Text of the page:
Dog constipation can affect many dogs. Make sure you know what the symptoms are and discover what you can do to help your dog get back to their normal self.
Dog constipation is not exactly the kind of challenge you’re looking forward to when becoming a dog owner, but it is a problem you are likely to face at some point. This is why we recommend becoming familiar with the signs, the causes and the things you can do to help your pup through the discomfort. Here is a simple need-to-know guide to dog constipation.
Dog constipation symptoms
Due to the daily poop scooping duties, you should quickly notice when your dog is not on their regular schedule. If you discover that your dog has been unable to produce stools in more than 24 hours, this is a clear indication that your dog is experiencing constipation.
Here are the most common dog constipation symptoms to be aware of:
- Tense abdomen
- Hard, dry, small stools
- Straining (can be mistaken by owners as difficulty urinating sometimes)
- Lack of appetite (occasionally)
- Hunched posture
Dog constipation causes
Potential causes for dog constipation include:
- Not enough or too much fibre in their diet
- Swallowing grass
- Sedentary lifestyle
- Hair ingestion
- Tumours near the pelvic region
- Side effects of some medications
- Neurologic disorder
- Foreign body (ingestion of an object which causes an obstruction in the gastrointestinal tract – though you are likely to notice other concerning clinical signs such as inappetence or severe abdominal discomfort before you notice constipation)
If your dog gets constipated regularly, speak to your vet to find out whether there is an underlying cause that could be addressed.
Dog constipation treatment
We recommend to always check with your vet possible solutions to alleviate your dog’s distress. But for really mild episodes or while waiting for that vet appointment, here are a few dog constipation treatment ideas you can try:
Make sure your dog has access to fresh water. Dog constipation symptoms can be alleviated if you make sure your pup gets enough hydration. Sometimes, you might find that feeding a wet food rather than a dry food can help.
Getting the whole body to move will make your dog’s intestines active too – and you don’t have to institute a boring routine of walking them up and down the street to get them moving. There is a whole world of dog sports you can tap into for both your benefit. Games such as flyball, dog diving or flying discs are just as fun as they sound and will get your dog moving. Get some inspiration with our dog games and play articles.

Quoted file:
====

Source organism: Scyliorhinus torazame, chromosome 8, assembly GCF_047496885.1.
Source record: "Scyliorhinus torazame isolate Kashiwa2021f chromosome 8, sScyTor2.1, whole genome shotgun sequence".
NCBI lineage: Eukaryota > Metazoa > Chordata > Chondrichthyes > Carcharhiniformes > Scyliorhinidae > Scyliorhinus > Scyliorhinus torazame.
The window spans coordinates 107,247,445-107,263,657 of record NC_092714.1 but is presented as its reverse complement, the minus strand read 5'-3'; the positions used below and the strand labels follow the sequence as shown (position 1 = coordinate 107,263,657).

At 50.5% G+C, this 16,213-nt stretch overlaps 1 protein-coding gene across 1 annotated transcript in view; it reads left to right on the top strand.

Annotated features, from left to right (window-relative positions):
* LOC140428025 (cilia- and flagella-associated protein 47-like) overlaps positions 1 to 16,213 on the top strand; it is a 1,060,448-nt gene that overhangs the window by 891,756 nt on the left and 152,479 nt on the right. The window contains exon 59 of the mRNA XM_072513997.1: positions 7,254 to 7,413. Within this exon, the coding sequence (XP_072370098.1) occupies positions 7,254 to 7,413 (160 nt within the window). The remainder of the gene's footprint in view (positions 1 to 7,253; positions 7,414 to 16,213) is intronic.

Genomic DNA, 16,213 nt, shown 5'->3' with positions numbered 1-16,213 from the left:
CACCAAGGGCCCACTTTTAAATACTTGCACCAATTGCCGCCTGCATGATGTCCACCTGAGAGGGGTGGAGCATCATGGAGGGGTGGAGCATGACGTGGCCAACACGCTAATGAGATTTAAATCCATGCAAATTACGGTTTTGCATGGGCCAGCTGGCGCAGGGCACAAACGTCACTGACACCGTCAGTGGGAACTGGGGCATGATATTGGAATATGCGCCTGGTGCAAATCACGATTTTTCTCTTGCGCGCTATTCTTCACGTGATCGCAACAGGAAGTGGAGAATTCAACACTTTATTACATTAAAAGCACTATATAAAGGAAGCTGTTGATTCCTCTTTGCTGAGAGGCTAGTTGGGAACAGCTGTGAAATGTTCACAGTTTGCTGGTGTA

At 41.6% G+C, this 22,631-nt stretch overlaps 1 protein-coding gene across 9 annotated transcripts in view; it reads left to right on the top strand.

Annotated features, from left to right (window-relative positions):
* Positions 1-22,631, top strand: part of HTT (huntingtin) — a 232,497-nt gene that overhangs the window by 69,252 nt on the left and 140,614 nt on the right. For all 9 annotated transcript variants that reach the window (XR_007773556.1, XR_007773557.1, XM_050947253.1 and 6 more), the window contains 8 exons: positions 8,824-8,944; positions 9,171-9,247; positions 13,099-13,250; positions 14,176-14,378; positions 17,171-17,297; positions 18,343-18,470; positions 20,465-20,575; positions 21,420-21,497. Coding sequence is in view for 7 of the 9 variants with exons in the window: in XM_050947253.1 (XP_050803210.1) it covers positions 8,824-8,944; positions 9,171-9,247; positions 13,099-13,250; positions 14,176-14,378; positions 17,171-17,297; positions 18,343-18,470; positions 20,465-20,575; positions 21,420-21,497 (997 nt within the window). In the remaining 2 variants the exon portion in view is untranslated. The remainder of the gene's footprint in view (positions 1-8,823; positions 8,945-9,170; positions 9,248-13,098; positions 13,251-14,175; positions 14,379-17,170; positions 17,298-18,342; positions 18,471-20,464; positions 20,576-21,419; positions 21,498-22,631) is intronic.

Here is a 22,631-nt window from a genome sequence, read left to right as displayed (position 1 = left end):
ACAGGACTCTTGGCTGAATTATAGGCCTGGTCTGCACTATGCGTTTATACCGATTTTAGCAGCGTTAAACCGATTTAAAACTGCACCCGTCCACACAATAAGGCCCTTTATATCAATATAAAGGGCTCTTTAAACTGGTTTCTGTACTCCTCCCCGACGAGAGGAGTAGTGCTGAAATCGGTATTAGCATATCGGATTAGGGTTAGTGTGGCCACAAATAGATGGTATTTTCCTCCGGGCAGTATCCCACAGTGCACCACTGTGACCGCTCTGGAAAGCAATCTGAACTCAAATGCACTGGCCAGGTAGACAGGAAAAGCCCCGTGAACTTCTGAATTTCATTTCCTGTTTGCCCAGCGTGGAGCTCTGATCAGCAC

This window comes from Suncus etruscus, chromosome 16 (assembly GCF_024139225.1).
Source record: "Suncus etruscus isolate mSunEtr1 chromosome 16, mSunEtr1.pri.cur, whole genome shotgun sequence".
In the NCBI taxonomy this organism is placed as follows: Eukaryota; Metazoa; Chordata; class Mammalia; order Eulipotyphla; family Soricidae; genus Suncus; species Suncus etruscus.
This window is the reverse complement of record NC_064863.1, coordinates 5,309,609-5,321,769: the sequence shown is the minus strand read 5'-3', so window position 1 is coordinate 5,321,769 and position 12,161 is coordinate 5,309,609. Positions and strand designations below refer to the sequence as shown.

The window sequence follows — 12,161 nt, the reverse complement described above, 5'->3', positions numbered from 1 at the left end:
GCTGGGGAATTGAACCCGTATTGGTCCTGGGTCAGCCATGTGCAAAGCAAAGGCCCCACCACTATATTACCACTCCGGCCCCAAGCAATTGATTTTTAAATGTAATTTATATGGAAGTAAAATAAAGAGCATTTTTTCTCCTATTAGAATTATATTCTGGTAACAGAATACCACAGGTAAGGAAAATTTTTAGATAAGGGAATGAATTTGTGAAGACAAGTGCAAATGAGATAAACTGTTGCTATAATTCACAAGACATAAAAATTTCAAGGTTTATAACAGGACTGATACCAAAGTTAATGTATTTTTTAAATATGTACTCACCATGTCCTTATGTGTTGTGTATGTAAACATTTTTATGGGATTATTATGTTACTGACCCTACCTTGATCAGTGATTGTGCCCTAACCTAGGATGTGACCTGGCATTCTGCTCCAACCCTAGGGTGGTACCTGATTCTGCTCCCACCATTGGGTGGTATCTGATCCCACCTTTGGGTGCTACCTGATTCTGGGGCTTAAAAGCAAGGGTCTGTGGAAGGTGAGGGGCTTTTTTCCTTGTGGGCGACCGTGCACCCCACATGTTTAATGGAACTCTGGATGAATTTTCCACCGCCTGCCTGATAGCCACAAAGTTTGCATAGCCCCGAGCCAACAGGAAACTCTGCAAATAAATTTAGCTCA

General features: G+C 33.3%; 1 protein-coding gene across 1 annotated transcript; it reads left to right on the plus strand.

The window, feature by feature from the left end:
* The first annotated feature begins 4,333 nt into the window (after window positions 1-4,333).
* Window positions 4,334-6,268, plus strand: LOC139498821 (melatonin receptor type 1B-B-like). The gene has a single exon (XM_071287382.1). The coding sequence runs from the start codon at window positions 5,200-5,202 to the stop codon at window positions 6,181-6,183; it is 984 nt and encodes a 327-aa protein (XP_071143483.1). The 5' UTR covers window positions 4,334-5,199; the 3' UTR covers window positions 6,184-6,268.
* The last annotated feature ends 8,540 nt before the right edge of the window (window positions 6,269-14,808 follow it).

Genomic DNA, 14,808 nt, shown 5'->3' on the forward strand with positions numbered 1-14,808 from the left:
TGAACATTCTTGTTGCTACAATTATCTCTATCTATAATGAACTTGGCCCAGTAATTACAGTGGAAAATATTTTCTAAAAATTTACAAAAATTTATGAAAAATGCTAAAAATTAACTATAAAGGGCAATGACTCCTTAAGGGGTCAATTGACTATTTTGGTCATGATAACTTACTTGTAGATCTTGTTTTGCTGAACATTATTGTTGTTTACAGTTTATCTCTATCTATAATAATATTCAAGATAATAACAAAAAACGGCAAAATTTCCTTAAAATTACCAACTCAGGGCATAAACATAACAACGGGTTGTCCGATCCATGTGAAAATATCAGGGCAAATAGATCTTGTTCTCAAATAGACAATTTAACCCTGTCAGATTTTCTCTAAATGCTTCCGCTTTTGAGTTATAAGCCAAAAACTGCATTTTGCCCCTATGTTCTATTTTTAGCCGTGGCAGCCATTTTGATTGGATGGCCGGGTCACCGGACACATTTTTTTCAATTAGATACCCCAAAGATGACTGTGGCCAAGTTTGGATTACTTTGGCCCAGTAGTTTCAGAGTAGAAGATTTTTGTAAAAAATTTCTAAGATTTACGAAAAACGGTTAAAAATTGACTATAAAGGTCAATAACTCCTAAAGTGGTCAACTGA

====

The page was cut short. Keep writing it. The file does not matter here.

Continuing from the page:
Organising your dog’s eating habits can help regulate their stools as well. A regular feeding frequency (two to three meals daily) can help.
The type and nutrient profile of the food fed can have a significant impact on management of dog constipation. In particular, the level of fibre in the food can affect constipation, and providing the correct level can help to normalise intestinal motility and alleviate constipation. Feeding too much or too little fibre, however, can worsen constipation, so speak to your vet and they should be able to provide appropriate dietary advice. Addressing the diet is one of the most important management strategies.
Veterinary treatment for dog constipation
Your vet will be able to help your dog get back to their normal self. A physical examination will be performed at first to determine the severity of your dog’s constipation. If additional tests are needed to find out what’s wrong with your dog, your vet may recommend laboratory analyses, x-rays, or endoscopy. (Endoscopy involves inserting a tube with a small video camera into your dog’s digestive tract so the problem is visible.) In some cases, a sample of gut may also need to be taken, or abdominal surgery required – none of these sound particularly pleasant, but in the end they will all help your dog.
Once your dog has been thoroughly assessed, the vet will decide the best course of action to treat dog constipation. This may include adding fibre additives to their diet, dietary alterations or performing an enema. You may also be provided with probiotics, laxatives or stool softeners by your vet for use at home.
What to avoid when your dog is constipated
There is a lot of false advice online about home remedies and treatments for dog constipation. It is important to understand that you should always talk to your vet before administering any remedy to your dog.
Enemas should only be administered by the vet and not done at home. The risk of injury or even toxicity is considerable, so it’s vital that professionals handle this process.
Because many dogs are lactose intolerant, some people claim that milk is a good at-home treatment for dog constipation by acting as laxative. However, milk can cause diarrhoea and is not advisable, since it can cause further health problems in itself.
Laxatives or stool softeners should only be prescribed by the vet. Never give a dog human laxatives, which will be far too strong for them and risk creating complications.
Dog constipation can affect many dogs, but can be managed by appropriate treatment. It can also be preventable, so ensure your dog gets plenty of water, has regular exercise and there is a balanced fibre level in their diet. Unfortunately dog constipation is only one of a number of common digestive issues. If you’re wondering what’s normal when it comes to dog poop, read our popular article for an in-depth foray into everything dog poop-related.
With the outbreak of Coronavirus many owners wonder how to best take care of their dog during this uncertain time. We've answered the most frequently asked questions about Coronavirus and pets here.